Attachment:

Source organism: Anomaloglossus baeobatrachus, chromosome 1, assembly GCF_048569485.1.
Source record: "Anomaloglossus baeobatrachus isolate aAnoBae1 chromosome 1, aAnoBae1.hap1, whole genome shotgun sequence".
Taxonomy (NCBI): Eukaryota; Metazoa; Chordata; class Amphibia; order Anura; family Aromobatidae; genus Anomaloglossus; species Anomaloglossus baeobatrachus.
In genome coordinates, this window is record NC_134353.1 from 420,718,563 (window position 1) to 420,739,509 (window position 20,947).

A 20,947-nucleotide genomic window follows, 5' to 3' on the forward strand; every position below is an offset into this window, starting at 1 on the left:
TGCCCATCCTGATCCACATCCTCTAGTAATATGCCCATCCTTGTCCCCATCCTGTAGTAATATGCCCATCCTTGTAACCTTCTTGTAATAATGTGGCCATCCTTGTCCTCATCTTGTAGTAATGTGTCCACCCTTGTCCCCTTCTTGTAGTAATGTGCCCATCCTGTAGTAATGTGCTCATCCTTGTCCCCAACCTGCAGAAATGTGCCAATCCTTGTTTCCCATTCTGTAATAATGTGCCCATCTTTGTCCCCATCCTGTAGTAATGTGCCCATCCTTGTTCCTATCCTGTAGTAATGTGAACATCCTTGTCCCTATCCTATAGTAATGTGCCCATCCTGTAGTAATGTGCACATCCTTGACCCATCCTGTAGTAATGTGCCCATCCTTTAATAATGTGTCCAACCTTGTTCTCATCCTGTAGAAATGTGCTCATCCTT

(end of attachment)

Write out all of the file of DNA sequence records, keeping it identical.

Source organism: Anomaloglossus baeobatrachus, chromosome 1, assembly GCF_048569485.1.
Source record: "Anomaloglossus baeobatrachus isolate aAnoBae1 chromosome 1, aAnoBae1.hap1, whole genome shotgun sequence".
Taxonomy (NCBI): Eukaryota; Metazoa; Chordata; class Amphibia; order Anura; family Aromobatidae; genus Anomaloglossus; species Anomaloglossus baeobatrachus.
In genome coordinates, this window is record NC_134353.1 from 420,718,563 (window position 1) to 420,739,509 (window position 20,947).

A 20,947-nucleotide genomic window follows, 5' to 3' on the forward strand; every position below is an offset into this window, starting at 1 on the left:
TGCCCATCCTGATCCACATCCTCTAGTAATATGCCCATCCTTGTCCCCATCCTGTAGTAATATGCCCATCCTTGTAACCTTCTTGTAATAATGTGGCCATCCTTGTCCTCATCTTGTAGTAATGTGTCCACCCTTGTCCCCTTCTTGTAGTAATGTGCCCATCCTGTAGTAATGTGCTCATCCTTGTCCCCAACCTGCAGAAATGTGCCAATCCTTGTTTCCCATTCTGTAATAATGTGCCCATCTTTGTCCCCATCCTGTAGTAATGTGCCCATCCTTGTTCCTATCCTGTAGTAATGTGAACATCCTTGTCCCTATCCTATAGTAATGTGCCCATCCTGTAGTAATGTGCACATCCTTGACCCATCCTGTAGTAATGTGCCCATCCTTTAATAATGTGTCCAACCTTGTTCTCATCCTGTAGAAATGTGCTCATCCTT